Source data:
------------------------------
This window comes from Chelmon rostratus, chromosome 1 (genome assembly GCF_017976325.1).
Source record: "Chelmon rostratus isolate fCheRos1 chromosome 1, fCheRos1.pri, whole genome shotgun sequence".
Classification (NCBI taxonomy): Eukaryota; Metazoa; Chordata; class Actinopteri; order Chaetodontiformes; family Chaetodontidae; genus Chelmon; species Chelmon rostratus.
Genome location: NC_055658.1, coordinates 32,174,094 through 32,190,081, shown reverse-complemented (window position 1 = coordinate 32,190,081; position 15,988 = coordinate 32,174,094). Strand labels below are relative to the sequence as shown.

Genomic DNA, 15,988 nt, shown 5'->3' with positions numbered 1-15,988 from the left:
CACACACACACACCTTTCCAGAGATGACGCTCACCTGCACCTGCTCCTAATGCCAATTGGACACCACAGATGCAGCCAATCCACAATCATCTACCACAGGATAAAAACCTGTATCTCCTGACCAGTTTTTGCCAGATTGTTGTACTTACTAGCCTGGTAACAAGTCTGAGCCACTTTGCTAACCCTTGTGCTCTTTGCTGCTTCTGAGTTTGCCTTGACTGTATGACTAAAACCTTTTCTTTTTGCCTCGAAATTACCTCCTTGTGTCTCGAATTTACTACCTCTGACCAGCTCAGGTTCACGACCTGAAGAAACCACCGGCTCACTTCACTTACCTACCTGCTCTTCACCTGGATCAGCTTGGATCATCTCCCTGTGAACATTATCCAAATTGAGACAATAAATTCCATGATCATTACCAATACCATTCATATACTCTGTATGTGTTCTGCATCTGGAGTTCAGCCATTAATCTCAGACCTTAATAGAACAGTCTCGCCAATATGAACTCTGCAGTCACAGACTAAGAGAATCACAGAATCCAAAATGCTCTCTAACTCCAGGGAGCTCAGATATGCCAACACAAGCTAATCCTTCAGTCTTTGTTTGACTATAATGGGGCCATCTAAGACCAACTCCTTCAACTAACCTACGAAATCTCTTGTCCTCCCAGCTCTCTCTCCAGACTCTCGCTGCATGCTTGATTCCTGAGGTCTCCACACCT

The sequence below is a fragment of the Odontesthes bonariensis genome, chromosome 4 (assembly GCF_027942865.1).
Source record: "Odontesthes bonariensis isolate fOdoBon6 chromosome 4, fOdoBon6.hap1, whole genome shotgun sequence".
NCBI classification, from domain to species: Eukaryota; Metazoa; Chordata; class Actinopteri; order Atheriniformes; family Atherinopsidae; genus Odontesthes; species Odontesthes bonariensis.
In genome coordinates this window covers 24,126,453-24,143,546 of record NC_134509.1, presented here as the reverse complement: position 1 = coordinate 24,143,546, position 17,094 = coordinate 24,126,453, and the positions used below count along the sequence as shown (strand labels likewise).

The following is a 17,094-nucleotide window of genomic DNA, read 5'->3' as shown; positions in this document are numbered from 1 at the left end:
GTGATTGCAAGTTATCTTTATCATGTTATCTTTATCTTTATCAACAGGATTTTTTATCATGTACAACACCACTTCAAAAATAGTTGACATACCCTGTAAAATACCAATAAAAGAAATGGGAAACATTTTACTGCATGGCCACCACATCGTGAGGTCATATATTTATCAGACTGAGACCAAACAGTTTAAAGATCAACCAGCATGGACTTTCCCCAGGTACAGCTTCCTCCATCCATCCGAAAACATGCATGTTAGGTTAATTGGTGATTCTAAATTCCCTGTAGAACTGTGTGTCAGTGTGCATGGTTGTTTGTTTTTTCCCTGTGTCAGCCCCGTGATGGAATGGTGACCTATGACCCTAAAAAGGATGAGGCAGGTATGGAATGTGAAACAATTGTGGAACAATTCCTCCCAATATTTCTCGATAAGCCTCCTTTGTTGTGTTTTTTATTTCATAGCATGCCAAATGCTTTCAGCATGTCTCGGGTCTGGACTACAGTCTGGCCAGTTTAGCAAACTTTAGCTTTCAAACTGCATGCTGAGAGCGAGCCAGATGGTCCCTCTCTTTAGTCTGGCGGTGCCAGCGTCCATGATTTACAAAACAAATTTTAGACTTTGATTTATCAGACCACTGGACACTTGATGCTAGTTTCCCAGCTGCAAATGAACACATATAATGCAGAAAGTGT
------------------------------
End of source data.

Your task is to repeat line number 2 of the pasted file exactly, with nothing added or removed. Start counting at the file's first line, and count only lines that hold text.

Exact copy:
Source record: "Chelmon rostratus isolate fCheRos1 chromosome 1, fCheRos1.pri, whole genome shotgun sequence".